Friday, July 11, 2008

Transfer Agreement Progress?

The NHL is without a transfer agreement to govern players who jump between the various international hockey leagues. Russia opted out of the IIHF transfer agreement in 2005 and the rest of Europe joined them this season.

The concerned parties met in Zurich, Switzerland yesterday and came to a partial agreement. The various leagues agreed to honor each other's contracts, with penalty of non-participation in the Olympics if this is violated (though this is likely an empty threat). A further meeting is scheduled for September when it is hoped a full transfer agreement can be hammered out where the amount of financial compensation owed to a league when a player from that league jumps to a new league can be negotiated. The main issue is that European leagues feel the $200,000 US payment they currently receive is not sufficient.

This is substantial progress. There have been a few cases of Russian players under contract in the NHL jumping to Russia (such as Roman Voloshenko and Canadian Fred Brathwaite), There have even been isolated cases of Russian players jumping to the NHL (such as Alexei Semenov). This agreement would help reduce this instability.

However, approximately the same time this agreement was announced, it was also announced that Alexander Radulov has signed with Saavat Yulaev of the KHL. Radulov is about to enter the third and final year of an entry level contract with the Nashville Predators. According to the agreement reached, his signing should not be allowed. It is quite likely that his contract was negotiated by Saavat Yulaev without their knowledge of the agreement to respect contracts, so the Russia ice hockey federation was likely not bargaining in bad faith.

Radulov will make significantly more money playing in the KHL than he would on an entry level deal in the NHL. This is one problem of the NHL's entry level deals. It might keep some players from joining the league if they can get higher paying contracts in other leagues.

The loss of Radulov is a blow to the Nashville Predators. He was their third highest scorer last season, with 58 points and expected to increase those totals in the future.

We will immediately see a test of the international agreement. Will the KHL honor Radulov's NHL and send him back to the NHL? Would Nashville want him, if he clearly does not want to be there? Is yesterday's agreement already dead? Will the threat of no Olympic participation actually be followed through with?

The war over players between the NHL and the KHL is underway. It is going to get ugly. Right now the NHL controls most of the best players in the world, but the KHL is slowly trying to chip away at that. Alexander Radulov is one of the first chips.

Comments:
1)We'd have to say that as of now the KHL is more an annoyance than an actual rival to the NHL.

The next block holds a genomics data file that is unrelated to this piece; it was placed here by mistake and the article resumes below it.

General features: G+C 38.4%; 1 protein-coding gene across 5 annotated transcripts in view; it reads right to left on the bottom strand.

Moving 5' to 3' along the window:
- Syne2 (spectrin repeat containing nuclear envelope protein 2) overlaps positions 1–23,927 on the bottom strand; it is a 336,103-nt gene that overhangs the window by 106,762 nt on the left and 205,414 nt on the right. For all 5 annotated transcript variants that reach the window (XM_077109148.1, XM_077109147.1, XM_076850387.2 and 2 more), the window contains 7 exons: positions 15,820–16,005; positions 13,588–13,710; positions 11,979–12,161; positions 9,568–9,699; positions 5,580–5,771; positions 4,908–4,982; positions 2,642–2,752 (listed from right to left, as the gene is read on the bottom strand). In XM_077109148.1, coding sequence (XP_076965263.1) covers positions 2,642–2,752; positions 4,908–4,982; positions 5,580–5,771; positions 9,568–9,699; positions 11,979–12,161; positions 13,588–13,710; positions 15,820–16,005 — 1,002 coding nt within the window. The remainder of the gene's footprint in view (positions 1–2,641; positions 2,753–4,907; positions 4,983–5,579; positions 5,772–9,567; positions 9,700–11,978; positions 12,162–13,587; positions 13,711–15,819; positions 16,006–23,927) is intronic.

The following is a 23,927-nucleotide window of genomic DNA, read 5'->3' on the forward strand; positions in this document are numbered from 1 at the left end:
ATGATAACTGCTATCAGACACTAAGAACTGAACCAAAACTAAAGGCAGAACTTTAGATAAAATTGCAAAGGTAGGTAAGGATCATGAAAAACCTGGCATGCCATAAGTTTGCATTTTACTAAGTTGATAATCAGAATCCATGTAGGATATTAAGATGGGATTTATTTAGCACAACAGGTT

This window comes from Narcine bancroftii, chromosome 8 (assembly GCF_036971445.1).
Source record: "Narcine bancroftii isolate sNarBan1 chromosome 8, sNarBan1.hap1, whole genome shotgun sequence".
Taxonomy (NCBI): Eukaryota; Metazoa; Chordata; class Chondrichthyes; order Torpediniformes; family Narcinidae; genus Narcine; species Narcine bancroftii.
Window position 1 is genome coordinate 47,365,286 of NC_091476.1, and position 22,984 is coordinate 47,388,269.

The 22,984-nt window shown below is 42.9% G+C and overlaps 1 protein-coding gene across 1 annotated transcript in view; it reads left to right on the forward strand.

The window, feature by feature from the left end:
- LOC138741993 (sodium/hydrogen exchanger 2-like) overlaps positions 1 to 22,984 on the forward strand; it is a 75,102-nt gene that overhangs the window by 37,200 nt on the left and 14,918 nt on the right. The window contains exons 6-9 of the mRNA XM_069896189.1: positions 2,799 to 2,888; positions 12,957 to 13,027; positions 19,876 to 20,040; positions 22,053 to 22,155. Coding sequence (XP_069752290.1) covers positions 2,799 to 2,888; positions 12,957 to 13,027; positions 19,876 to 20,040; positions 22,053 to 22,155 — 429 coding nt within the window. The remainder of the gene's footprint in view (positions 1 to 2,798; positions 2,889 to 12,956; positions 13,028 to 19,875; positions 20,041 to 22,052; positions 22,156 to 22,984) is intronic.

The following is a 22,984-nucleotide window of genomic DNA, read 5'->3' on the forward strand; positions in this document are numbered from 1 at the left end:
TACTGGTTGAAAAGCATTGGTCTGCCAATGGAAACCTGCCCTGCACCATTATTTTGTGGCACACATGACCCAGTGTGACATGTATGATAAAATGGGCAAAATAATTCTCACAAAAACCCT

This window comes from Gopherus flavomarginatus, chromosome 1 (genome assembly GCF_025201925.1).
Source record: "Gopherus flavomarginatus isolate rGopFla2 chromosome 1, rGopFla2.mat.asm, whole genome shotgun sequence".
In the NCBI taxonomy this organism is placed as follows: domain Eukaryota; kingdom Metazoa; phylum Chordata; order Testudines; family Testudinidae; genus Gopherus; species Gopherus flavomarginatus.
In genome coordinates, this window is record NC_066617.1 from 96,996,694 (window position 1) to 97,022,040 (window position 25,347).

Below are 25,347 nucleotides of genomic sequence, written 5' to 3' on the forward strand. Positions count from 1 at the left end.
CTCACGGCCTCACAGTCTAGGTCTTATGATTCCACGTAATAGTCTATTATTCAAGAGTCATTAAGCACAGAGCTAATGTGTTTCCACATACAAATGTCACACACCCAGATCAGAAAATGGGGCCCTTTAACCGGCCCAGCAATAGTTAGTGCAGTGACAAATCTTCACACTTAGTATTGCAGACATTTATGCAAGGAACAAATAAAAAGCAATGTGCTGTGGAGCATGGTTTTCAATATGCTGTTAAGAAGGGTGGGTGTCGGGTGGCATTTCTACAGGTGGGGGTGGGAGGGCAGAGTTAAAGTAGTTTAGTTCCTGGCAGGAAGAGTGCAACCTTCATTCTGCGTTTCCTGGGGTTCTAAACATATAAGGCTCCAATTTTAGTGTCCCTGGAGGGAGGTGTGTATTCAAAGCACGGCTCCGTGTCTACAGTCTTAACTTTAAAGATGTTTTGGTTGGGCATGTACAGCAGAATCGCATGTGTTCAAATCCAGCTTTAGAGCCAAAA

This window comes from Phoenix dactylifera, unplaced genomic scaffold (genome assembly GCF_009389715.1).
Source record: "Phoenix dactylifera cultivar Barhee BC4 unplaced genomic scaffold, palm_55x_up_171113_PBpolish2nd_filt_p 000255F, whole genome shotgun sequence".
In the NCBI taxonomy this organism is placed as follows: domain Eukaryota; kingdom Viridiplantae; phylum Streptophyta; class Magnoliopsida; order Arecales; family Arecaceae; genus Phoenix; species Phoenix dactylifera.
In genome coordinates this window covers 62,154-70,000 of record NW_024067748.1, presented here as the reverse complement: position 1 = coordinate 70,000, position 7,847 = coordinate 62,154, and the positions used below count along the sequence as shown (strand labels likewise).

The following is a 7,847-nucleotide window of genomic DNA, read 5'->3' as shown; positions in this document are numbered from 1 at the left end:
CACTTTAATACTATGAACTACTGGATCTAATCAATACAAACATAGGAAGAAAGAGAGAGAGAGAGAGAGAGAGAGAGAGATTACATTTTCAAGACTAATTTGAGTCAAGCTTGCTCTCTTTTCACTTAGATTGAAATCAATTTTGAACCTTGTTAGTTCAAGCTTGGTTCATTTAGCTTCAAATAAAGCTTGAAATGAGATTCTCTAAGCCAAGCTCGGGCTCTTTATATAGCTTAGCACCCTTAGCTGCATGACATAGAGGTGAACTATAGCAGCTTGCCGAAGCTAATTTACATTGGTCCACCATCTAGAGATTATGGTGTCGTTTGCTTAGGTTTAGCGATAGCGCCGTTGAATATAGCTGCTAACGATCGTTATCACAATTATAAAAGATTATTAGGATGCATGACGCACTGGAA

2) The day that the first star player IN HIS PRIME(22-32) born in North America leaves to play there is the day we agree that the KHL is a true rival.
3) Up until now they are cherry picking up guys who are past their primes, or have yet to make a serious NHL impact. Very few NA born players who are more than scrubs (4th line/AHL-ers) have signed on to play there as well
 
Radulov should honour his contract, or, the Euro team should compensate the Preds...what's the problem?
 
Mikey

The problem is there appears to be no agreement to honor contracts (though yesterday we heard otherwise). More than a dozen people have left legitimate contracts in the NHL and come to Russia or vice versa since the transfer agreement expired.

This has been tried legally. Russia sued for compensation when Evgeni Malkin left and courts denied it. A big question is one of jurisdiction. Do American courts have any way to rule over people who work in Russia? Would a Russian court rule in favor of an American contract?

The reality is, barring successful pressure through the IIHF, players seem to be able to jump back and forth between leagues whenever they want to, as long as the other league will have them.

What you think should happen and what will happen are often not the same thing.
 
When I first heard about it, I interpreted the NHL denying Toronto signing a Swedish defenceman (Jonas Frogren) was about the NHL flexing its muscles on player transfers. Your analysis calls it a problem of the CBA, and you are probably right.

I don't know how discretionary any of the CBA rules are, and whether the NHL bound to act against the signing.

The Radulov signing makes me wonder how resolved the disagreements actually are, and whether there will indeed be an agreement.

What was that about the empty Olympic hockey threat? How does the IIHF come to decisions? Can a member or members (ie. Russian, Swedish leagues (?)) exercise a veto?

Something else I see developing is a one-year 'temporary' "cease-fire" while the KHL organizes itself and can make a more aggressive pitch to NHL players.

@faux: I would argue Emery is in his prime, regardless of behavioural issues.


CheGordito
 
1) Emery may have yet to play his best hockey, but its not like the KHL out bid a bunch of NHL teams to get him.
2) He was looked upon as damaged goods so his worth here was diminished as a result. If he were coming off a Vezina finlaist season and the KHL snapped him up then we'd believe the NHL would start to fear them as a legit rival. As it is they acquire second line talent/misfits and guys over 35.
 
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